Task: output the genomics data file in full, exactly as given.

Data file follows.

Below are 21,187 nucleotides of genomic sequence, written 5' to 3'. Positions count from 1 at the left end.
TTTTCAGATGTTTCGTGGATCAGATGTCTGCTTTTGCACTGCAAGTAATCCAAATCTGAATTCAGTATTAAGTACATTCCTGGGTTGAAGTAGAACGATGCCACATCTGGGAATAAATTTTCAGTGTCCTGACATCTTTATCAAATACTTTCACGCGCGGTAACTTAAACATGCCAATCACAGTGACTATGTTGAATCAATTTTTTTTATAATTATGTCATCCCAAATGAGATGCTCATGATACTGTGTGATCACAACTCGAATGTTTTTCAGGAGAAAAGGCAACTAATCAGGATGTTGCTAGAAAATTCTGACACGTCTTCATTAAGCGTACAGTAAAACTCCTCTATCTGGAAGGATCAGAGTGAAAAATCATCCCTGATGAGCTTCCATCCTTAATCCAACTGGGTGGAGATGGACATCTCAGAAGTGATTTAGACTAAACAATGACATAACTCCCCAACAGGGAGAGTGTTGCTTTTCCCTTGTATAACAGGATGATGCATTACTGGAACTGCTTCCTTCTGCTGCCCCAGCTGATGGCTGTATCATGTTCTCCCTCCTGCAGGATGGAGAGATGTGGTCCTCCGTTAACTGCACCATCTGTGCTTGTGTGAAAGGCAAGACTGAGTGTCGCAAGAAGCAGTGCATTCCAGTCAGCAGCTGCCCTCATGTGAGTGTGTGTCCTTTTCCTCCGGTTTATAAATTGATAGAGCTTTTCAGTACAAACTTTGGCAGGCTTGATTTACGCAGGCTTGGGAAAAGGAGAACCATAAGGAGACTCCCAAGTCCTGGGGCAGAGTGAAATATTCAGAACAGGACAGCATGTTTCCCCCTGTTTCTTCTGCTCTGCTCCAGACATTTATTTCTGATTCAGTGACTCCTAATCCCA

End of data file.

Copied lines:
Below are 21,187 nucleotides of genomic sequence, written 5' to 3'. Positions count from 1 at the left end.
TTTTCAGATGTTTCGTGGATCAGATGTCTGCTTTTGCACTGCAAGTAATCCAAATCTGAATTCAGTATTAAGTACATTCCTGGGTTGAAGTAGAACGATGCCACATCTGGGAATAAATTTTCAGTGTCCTGACATCTTTATCAAATACTTTCACGCGCGGTAACTTAAACATGCCAATCACAGTGACTATGTTGAATCAATTTTTTTTATAATTATGTCATCCCAAATGAGATGCTCATGATACTGTGTGATCACAACTCGAATGTTTTTCAGGAGAAAAGGCAACTAATCAGGATGTTGCTAGAAAATTCTGACACGTCTTCATTAAGCGTACAGTAAAACTCCTCTATCTGGAAGGATCAGAGTGAAAAATCATCCCTGATGAGCTTCCATCCTTAATCCAACTGGGTGGAGATGGACATCTCAGAAGTGATTTAGACTAAACAATGACATAACTCCCCAACAGGGAGAGTGTTGCTTTTCCCTTGTATAACAGGATGATGCATTACTGGAACTGCTTCCTTCTGCTGCCCCAGCTGATGGCTGTATCATGTTCTCCCTCCTGCAGGATGGAGAGATGTGGTCCTCCGTTAACTGCACCATCTGTGCTTGTGTGAAAGGCAAGACTGAGTGTCGCAAGAAGCAGTGCATTCCAGTCAGCAGCTGCCCTCATGTGAGTGTGTGTCCTTTTCCTCCGGTTTATAAATTGATAGAGCTTTTCAGTACAAACTTTGGCAGGCTTGATTTACGCAGGCTTGGGAAAAGGAGAACCATAAGGAGACTCCCAAGTCCTGGGGCAGAGTGAAATATTCAGAACAGGACAGCATGTTTCCCCCTGTTTCTTCTGCTCTGCTCCAGACATTTATTTCTGATTCAGTGACTCCTAATCCCA